Thursday, June 12, 2014

The Author's Corner with Ted Steinberg

Ted Steinberg is the Adeline Barry Davee Distinguished Professor of History & Professor of Law at Case Western Reserve University in Cleveland, Ohio.  This interview is based on his book Gotham Unbound: The Ecological History of Greater New York (Simon & Schuster, June 2014)

JF: What led you to write Gotham Unbound?

TS: The book began in earnest on September 11, 2001. As a child, I had watched the Twin Towers rise and I knew the foundation of the site was ringed by a steel-reinforced concrete wall, the so-called bathtub. The bathtub was there to keep the Hudson River—less than two hundred feet away—at bay. I have given that wall a lot of thought. Without it there is little question that the scale of the 9/11 tragedy would have been even more immense, the wretchedness of that day even more wretched. If the wall represented something invincible about New York, it also said something about the city’s relationship with its surrounding waters: a desire to shut the door on them.

It was while thinking over the meaning of this wall that I came back to a project I first proposed in 1990: a book about the history of land and water in the New York metropolitan area, the place where I was born and raised.

Then I read about a photographer who described that retaining wall at Ground Zero as the equivalent of New York’s Parthenon. Indeed, it turned out, as I later learned, that the retaining wall, if it was going to be viewed as planned by visitors to the 9/11 Memorial, required its own retaining wall. That was the only way to ward off the brackish water lapping at this concrete manifestation of the city’s unconquerable spirit. Slowly the organizing framework for a book about the struggle between New York and the natural world took root.

JF: In 2 sentences, what is the argument of Gotham Unbound?

TS: The point is often made that New York, because of its location along a large river and with deep water near to shore, was destined to be a great port city. But my argument in Gotham Unbound is not that geography is destiny but in a sense the reverse, that a dense city evolved in the estuary of the Hudson River because of the belief in limitless growth as articulated by those who have run the city since the 1800s.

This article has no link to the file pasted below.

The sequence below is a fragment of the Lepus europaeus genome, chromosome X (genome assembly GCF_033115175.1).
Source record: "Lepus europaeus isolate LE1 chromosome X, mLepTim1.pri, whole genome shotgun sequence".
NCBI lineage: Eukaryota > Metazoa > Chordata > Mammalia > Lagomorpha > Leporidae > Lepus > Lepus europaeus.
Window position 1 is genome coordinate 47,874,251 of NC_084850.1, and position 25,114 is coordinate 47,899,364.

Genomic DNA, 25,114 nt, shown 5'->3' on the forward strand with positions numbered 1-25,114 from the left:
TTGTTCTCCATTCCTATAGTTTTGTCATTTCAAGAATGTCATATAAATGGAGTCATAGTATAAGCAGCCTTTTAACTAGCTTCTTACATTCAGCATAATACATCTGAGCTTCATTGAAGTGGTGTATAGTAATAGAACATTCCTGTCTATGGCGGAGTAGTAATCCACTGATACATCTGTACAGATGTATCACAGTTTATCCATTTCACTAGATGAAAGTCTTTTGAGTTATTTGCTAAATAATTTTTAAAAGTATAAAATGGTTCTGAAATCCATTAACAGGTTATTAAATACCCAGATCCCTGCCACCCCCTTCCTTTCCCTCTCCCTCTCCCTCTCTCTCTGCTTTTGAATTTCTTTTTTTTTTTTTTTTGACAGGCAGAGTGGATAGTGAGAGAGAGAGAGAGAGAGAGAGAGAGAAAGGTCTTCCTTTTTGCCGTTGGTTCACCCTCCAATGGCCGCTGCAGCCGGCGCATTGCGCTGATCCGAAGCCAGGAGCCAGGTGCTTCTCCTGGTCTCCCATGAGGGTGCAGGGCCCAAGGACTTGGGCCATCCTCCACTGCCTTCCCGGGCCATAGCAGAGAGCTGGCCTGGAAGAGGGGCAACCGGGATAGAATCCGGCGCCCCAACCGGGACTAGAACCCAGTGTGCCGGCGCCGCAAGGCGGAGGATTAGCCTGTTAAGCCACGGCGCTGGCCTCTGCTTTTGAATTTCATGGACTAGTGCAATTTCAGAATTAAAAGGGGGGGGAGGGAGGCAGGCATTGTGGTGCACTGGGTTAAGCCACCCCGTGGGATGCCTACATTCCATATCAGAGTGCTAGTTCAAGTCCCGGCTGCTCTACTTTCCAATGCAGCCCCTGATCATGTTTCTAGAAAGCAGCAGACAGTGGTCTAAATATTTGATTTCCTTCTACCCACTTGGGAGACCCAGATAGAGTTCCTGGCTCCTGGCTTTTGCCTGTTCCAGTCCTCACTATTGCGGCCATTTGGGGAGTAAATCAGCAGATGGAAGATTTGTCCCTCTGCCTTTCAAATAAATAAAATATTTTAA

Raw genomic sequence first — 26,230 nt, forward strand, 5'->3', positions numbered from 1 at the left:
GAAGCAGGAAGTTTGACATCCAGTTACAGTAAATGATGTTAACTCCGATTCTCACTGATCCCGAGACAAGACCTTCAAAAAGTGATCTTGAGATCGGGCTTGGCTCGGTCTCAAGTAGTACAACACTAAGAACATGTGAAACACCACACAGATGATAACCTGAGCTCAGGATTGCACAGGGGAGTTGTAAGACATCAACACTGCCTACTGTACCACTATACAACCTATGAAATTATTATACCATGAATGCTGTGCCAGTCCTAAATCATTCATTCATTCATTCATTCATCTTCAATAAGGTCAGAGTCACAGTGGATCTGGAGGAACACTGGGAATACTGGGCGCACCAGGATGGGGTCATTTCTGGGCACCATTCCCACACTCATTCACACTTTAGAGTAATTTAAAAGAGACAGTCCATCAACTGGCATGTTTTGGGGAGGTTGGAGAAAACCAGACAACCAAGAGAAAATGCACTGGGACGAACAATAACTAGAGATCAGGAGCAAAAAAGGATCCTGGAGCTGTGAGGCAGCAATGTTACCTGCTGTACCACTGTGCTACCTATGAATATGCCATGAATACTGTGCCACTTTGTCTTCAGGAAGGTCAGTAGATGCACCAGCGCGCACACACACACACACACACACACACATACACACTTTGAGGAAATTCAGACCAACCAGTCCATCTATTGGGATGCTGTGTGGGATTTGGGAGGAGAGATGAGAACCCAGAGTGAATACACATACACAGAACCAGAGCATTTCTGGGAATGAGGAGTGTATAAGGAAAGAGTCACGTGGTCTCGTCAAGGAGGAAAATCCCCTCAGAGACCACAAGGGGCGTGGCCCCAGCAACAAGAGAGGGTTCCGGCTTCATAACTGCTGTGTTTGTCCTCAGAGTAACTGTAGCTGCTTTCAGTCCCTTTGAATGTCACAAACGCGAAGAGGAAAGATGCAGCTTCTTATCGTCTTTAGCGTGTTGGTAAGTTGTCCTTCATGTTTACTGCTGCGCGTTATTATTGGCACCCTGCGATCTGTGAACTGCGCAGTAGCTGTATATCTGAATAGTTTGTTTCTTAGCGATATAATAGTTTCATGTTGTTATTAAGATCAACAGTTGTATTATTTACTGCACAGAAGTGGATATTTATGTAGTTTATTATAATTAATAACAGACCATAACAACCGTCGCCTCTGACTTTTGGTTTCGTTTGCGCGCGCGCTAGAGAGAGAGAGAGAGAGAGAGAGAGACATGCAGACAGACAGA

JF: Why do we need to read Gotham Unbound ?

TS: Two reasons. First, New York’s ecological history is important because the past structures what is possible here in the present and into the future. The fact that so much of Greater New York rests in the one-in-a-hundred-year floodplain, for example, shapes what is possible with respect to the city’s relations with land and sea. Understanding that the metropolitan area sits in the estuary of the Hudson River and what that unique environment means can also help New Yorkers make better sense of their lives today and is a point of entry into discussions about what to do going forward in a world of rising seas. But this is not simply a New York story, which brings me to the second reason behind the book’s importance. Urbanization is raging across the globe. By midcentury, seven out of ten people in the world will live in cities. The bulk of the planet’s largest cities, it turns out, are located in estuaries, precisely the same environment we find in New York. So New York, one of the most engineered landscapes in the world, is a crucially important case study.

JF: When and why did you decide to become an American historian?

TS: I was fresh out of college in 1983 and working for a publishing company in Boston on a book series titled the Vietnam Experience. There were a lot of interesting and smart people working on this massive multi-volume work. I was given various research tasks, which, to be honest, I never felt particularly motivated to accomplish. I thought: Wouldn’t it be nice to decide for myself what to research and, even better, have the opportunity to write up my own findings.

JF: What is your next project?

TS: I am working on a book about the Tennessee Valley Authority. The idea is to examine the rise and fall of the modern world’s first and most famous example of integrated water control.

JF:  Thanks, Ted!


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